This research study examines the content, types of materials, locations, and library collection development policies concerning ESL (English as a second language) materials collections on university campuses in the United States and Canada. ESL learning materials are defined in this study as those materials supporting adult learners who are non-native speakers of English in a higher education setting. The purpose of this study is to describe the content and types of materials in these collections, to learn where these collections are typically housed on university campuses, to discover what collection development policies may inform the building of these collections, and to explore the potential significance of these collections for university libraries. The overriding question that informs this study is the following: Can involvement with ESL collections serve as a way for university libraries to participate in internationalization by supporting the language needs of international students?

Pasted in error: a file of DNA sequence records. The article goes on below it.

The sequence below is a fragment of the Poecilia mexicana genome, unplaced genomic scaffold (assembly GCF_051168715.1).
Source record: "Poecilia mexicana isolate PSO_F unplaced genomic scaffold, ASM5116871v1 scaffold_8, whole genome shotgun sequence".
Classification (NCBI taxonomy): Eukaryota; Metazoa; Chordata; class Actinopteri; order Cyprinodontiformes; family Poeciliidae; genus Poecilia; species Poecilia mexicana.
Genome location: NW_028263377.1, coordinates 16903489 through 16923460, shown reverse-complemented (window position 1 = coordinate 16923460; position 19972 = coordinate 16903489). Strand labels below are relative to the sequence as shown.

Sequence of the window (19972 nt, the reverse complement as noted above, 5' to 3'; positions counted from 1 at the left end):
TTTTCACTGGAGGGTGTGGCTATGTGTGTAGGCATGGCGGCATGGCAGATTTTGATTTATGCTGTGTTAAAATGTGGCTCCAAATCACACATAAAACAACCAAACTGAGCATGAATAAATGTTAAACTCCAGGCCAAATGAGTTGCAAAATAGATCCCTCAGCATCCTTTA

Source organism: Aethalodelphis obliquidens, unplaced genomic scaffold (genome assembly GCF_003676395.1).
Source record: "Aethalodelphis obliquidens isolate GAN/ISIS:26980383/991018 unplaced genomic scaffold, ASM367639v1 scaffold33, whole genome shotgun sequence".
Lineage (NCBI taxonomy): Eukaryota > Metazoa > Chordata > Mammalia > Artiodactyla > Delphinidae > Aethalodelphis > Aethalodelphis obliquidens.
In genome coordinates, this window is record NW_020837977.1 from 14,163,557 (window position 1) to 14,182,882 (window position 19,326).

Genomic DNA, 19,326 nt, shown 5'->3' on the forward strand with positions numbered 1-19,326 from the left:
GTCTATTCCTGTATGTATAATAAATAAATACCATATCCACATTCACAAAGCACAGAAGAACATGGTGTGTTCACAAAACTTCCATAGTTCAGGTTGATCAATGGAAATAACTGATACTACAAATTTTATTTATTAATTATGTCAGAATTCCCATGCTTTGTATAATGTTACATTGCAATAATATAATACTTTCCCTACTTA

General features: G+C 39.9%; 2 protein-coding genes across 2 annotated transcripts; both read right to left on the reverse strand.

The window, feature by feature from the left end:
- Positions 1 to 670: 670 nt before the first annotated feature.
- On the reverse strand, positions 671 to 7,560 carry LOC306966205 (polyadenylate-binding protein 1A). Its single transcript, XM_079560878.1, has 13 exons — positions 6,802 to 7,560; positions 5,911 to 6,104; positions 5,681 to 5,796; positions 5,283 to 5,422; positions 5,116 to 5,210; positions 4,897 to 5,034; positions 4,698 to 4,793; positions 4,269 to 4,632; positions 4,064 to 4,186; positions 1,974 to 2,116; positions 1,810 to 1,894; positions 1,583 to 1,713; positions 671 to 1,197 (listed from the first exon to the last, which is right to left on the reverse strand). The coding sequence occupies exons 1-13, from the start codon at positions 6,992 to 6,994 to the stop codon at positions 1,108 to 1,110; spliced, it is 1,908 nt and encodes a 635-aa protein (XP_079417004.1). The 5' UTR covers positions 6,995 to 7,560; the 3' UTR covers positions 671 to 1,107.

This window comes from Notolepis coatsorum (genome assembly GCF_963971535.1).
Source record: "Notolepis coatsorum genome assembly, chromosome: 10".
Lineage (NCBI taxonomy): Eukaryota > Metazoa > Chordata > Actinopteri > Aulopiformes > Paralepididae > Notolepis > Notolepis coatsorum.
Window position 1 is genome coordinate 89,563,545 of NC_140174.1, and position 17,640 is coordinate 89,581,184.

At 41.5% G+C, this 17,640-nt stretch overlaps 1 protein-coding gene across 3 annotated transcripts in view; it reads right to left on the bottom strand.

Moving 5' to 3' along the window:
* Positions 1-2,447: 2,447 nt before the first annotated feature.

• Evolution of Various Library Instruction Strategies: Using Student Feedback to Create and Enhance Online Active Learning Assignments

      Jacklin, Marcie; Robinson, Keely (2013)